Good luck!

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67tadejudrih6 months ago


can i get electrical schematics? because I can not tie electrical work


soliveira97 months ago

Nice project!

But I think there is one thing left... Can you put photos showing all the connections? I think that is what all people want to see!

SidharthG7 months ago

does the rpm of the motor matters?

i mean do we need the rpm to be in a certain range, or it will work for any range of rpm

mdrafeeq.khan8 months ago

can i use BTS 7960 b instead of sebertooth controller

Fun project! well done.

what is the weight of the SBU?

I bought a moCycl at and they say it is the lightest SBU.

PranavN8 months ago
please.. can you make the battery specs available. ?
PärM19 months ago

Great for all of those skillful techies out there who likes the idea of a self build. For us with laziness as a way of life, just head over to moCycl.com and order a ready made one delivered to your doorstep. cheerio

XenonJohn PärM19 months ago

This Russian one is best properly controllable design I have seen with steering and a seat. Does not come up on any search engines but check out the video. Quite low priced too.


pierretotz110 months ago

Im planning to build one, is it possible to build it with an inhub dc motor typically found in ebikes?

Hub motors these days are almost all brushless. This means you need a brushless motor power controller that can be controlled by your arduino. It can be done but expensive.

guys is there any book that has orderd programming tutorials on arduino

PranavN10 months ago

Cool project. Liked it a lot. I am thinking of trying it, but I am experiencing a problem choosing correct battery. Could you please suggest the right one, like if you tell the one you have used, it will be excellent and helpful.

Thank you.

ZackY111 months ago

Do you guys like self balancing unicycle without a chair?

fwenzel1 year ago
Where is the code??
ScitechWA (author)  fwenzel1 year ago

Step 7 - Code.
Open the txt file and copy the contents into the Arduino IDE or rename the file extension to .ino

They will not allow a file with .ino on Instructables.

Thanks for the fast answerse, but, in step 7, here in my PC, I could not, found file for download. I think something is wrong here... Please, can someone send me for email the code. frediwenzel@gmail.com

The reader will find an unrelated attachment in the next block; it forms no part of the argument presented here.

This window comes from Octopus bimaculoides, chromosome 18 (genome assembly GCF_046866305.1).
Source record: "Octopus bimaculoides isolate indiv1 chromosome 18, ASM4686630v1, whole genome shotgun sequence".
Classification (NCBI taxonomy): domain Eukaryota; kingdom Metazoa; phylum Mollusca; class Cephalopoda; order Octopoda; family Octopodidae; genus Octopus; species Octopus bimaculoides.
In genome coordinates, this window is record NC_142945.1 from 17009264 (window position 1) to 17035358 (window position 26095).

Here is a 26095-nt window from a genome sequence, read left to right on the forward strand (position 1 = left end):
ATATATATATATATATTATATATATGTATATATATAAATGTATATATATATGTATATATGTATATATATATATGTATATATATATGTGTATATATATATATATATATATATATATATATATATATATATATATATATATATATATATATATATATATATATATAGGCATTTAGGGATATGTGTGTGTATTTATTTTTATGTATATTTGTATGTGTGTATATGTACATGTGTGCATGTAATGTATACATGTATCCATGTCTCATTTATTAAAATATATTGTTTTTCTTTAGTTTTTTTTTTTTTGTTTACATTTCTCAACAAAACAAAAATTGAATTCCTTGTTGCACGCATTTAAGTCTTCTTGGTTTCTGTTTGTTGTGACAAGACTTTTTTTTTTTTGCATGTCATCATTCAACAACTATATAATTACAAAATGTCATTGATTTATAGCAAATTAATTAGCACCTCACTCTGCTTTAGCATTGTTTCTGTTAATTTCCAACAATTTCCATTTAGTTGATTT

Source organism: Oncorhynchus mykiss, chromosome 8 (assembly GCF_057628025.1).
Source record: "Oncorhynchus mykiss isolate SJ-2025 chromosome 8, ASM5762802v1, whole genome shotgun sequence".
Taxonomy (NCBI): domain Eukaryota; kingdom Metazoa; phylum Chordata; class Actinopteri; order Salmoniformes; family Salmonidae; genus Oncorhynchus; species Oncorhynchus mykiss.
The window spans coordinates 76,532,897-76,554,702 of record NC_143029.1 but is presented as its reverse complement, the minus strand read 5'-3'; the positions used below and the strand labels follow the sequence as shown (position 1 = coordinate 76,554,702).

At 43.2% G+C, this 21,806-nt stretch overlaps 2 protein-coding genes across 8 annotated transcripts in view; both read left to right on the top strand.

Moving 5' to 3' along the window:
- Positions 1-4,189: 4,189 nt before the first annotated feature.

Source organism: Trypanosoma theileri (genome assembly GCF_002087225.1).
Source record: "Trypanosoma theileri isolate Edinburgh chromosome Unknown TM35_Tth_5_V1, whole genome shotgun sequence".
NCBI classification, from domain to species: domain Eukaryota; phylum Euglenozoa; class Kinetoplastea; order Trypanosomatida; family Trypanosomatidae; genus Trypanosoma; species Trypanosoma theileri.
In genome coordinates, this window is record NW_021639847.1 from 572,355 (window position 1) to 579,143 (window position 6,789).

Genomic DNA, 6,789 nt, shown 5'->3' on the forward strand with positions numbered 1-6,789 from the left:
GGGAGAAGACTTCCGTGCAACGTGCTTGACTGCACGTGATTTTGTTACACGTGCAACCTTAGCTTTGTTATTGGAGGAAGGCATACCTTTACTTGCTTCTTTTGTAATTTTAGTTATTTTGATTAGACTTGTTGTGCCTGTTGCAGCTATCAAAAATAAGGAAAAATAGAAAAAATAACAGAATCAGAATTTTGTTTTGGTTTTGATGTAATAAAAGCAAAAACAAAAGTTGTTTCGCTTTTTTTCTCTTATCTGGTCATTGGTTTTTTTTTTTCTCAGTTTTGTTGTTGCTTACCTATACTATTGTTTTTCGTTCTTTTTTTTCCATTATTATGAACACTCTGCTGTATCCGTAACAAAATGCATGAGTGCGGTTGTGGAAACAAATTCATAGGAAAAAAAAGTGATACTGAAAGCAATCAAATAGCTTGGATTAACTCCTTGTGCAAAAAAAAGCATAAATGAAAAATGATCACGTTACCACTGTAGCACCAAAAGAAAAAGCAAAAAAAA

ScitechWA (author)  fwenzel1 year ago


BikeHacker1 year ago


JimRD1 year ago
Where is the code?
ScitechWA (author)  JimRD1 year ago
Sorry, but i could not found it...
danaG751 year ago

I have a quick question concerning the toggle switch for balance position.

Are you using a SPDT Rocker Switch and is it monetary?

I also plan on build a unicycle very similar to yours and I'm currently the sourcing parts.

Tyde1 year ago

Super unicycle
I'm also building
I would like to have the dimensions of the frame
to the same

Thank you in advance
congratulations on your new tutorial, and thanks for the valuable advice you give.
MaleBuffy2 years ago
What size wheel is that and what size sprocket?
ScitechWA (author)  MaleBuffy2 years ago
It is a 12.5" wheel with a 80 tooth sprocket from http://www.oatleyelectronics.com/
Under wheels.
catoctober2 years ago
Where did you get the wheel, sprocket, chain, and axle kit?
ScitechWA (author)  catoctober2 years ago
They were bought from http://www.oatleyelectronics.com/
jgabuna2 years ago
Awesome project. Looking forward to see a 3 axis self balancing steadicam. :)
Dylon1242 years ago
How much did the arduino cost?
ScitechWA (author)  Dylon1242 years ago
The arduino uno is about $33 AUD on Sparkfun but you can find them for around $12 on ebay.
PLEASE use a standalone arduino!
Crotus2k2 years ago
Of all the cool gadgets I saw on TV, cartoons and in comics growing up, I would not have guessed that B.C.'s ride would ever be made into reality. You guys are great. Keep building stuff just because.
ced782 years ago

Great, I'd like more details on the construction of the frame Self Unicycle
ribs, material, etc.
Looks cool, but... video?
ScitechWA (author)  fungus amungus2 years ago
A gross oversight. Video is up now.
bob30302 years ago
Cool. I like arduino and Mobility devices. Great way to make a unicycle that Segwayed into a robotic mobility device. (sorry for the humor attempt). Thanks for posting.
wilgubeast2 years ago
Cool project, and that final note on testing is fantastic.
jxross2 years ago
Everyone is thinking it so I'm gonna' just say it:

The first photo just looks "wrong".